Builders of half-ton trucks in this nation are perpetually searching the upper limit of what customers are willing to pay for a new rig, with the moneyed set having plenty of choices when looking for a leather-lined and luxurious pickup. For the last few years, Toyota has had the 1794 Edition as an arrow in its quiver to compete against the crew from Detroit. Now, with their recently refurbished pickup truck, they’re going a step further. Meet the Toyota Tundra Capstone.
We’ll start by noting the Capstone name requires a heckuva lot less explanation than the mystifying (to some) 1794 Edition trim. The word itself literally refers to an item fixed at the very top of a wall or building, eliminating the need to launch into a diatribe about the history of the land upon which the Tundra factory is built in Texas. Toyota itself calls Capstone a halo trim for its new Tundra.
It’ll be equipped with the truck’s burliest engine, which currently stands as a twin-turbo V6 hybrid powertrain making 437 horsepower and 583 lb-ft of torque. This is lashed to a ten-speed automatic transmission. Typical exterior jewelry is added to the Capstone compared to other Tundra trims, including look-at-me 22-inch wheels and a unique grille featuring a color-keyed surround and chrome-look mesh inserts. There’s extra brightwork on the mirrors and tailgate as well.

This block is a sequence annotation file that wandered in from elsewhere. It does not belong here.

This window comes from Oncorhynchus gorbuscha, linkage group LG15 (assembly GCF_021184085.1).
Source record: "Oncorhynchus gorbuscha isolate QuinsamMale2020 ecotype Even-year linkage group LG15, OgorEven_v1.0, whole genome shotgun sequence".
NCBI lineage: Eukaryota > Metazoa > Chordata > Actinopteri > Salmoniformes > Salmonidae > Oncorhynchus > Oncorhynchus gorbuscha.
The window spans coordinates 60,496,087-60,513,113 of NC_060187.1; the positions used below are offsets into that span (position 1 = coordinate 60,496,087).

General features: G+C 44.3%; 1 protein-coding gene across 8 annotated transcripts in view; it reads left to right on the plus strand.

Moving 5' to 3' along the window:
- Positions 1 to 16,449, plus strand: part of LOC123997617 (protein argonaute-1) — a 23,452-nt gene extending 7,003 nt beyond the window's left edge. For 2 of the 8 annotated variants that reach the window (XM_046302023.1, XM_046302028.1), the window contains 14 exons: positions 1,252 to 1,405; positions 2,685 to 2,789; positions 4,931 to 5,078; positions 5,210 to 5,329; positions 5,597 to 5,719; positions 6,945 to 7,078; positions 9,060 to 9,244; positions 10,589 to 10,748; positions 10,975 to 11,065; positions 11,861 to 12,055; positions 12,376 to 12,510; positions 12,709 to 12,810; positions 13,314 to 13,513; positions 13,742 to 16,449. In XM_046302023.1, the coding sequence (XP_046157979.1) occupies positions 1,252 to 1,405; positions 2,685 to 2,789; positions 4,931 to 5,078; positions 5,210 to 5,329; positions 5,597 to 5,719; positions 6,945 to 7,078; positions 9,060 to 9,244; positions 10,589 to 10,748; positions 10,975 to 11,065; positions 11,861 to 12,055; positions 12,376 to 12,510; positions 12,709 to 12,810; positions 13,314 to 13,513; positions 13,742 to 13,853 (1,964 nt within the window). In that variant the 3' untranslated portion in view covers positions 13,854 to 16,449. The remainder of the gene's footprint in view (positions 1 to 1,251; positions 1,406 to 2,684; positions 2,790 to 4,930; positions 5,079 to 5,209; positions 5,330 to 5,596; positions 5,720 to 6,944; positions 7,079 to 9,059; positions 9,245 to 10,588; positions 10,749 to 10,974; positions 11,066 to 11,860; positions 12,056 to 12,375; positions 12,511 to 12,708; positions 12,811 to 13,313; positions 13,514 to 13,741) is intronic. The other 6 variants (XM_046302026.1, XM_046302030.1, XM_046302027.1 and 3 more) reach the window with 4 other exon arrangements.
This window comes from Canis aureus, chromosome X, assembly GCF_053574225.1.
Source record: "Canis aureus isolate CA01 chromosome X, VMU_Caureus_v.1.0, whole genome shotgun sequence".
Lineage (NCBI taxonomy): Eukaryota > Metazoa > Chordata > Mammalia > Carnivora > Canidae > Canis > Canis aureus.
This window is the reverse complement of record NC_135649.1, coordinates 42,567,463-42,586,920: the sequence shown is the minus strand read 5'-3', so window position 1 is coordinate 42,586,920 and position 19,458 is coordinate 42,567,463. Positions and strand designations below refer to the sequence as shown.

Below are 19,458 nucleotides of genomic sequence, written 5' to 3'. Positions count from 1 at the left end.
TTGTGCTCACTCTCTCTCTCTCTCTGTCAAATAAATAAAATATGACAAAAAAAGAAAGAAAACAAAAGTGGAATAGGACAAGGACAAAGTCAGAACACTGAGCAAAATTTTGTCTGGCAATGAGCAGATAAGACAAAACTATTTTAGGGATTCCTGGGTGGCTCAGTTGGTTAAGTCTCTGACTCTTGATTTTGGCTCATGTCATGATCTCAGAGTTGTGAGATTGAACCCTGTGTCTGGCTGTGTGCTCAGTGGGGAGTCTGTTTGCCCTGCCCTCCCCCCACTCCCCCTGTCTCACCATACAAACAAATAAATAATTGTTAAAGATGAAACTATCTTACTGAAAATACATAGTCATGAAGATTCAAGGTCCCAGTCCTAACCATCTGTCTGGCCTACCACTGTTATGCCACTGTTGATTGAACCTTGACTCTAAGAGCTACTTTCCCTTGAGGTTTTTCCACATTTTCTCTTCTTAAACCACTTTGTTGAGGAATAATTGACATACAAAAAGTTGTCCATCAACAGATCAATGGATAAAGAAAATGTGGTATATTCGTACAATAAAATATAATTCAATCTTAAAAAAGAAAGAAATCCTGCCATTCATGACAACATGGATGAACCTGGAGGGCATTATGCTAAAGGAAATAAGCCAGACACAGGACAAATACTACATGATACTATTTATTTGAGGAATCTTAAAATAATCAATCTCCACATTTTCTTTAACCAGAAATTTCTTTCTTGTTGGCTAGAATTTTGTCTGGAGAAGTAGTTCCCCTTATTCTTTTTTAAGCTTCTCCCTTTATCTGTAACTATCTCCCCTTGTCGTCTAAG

Inside, customers will find the typical largesse of bucks-deluxe trucks, including so-called semi-aniline leather-trimmed seats in a black and white colorway that’s specific to the Capstone. The center console and dashboard area are trimmed with dark American walnut wood that has a snazzy open-pore finish. You’ve noticed by now that the Capstone logo on its dash is illuminated, because why not. A panoramic moonroof is standard as is Toyota’s best iteration of their current infotainment system which is, it must be said, leaps and bounds ahead of the old one. The touchscreen measures a vast 14-inches and features all the typical goodies plus a 12-speaker JBL audio system.
Toyota didn’t say outright if the Capstone will replace the 1794 Edition, but we think it’s very unlikely. After all, why sell one expensive truck when you can sell two? Besides, the 1794 – with its brown leather and wood trim – appeals to those of us who like expensive cowboy boots and timber chalets; the Capstone seems more suited for a night in the city. Ford has played this game for years to much success; witness the marked differences between King Ranch and Platinum trimmed F-150 pickups. Both are expensive but appeal to different demographics.
Speaking of price, Toyota ain’t yet saying what a Capstone will cost, but you can bet it’ll be stickered right on top of or a smidgen above the 1794 Edition. It’ll be available in any body style you want as long as it’s a short bed CrewMax. Look for them on dealer lots (barring supply chain hiccups) later this year.
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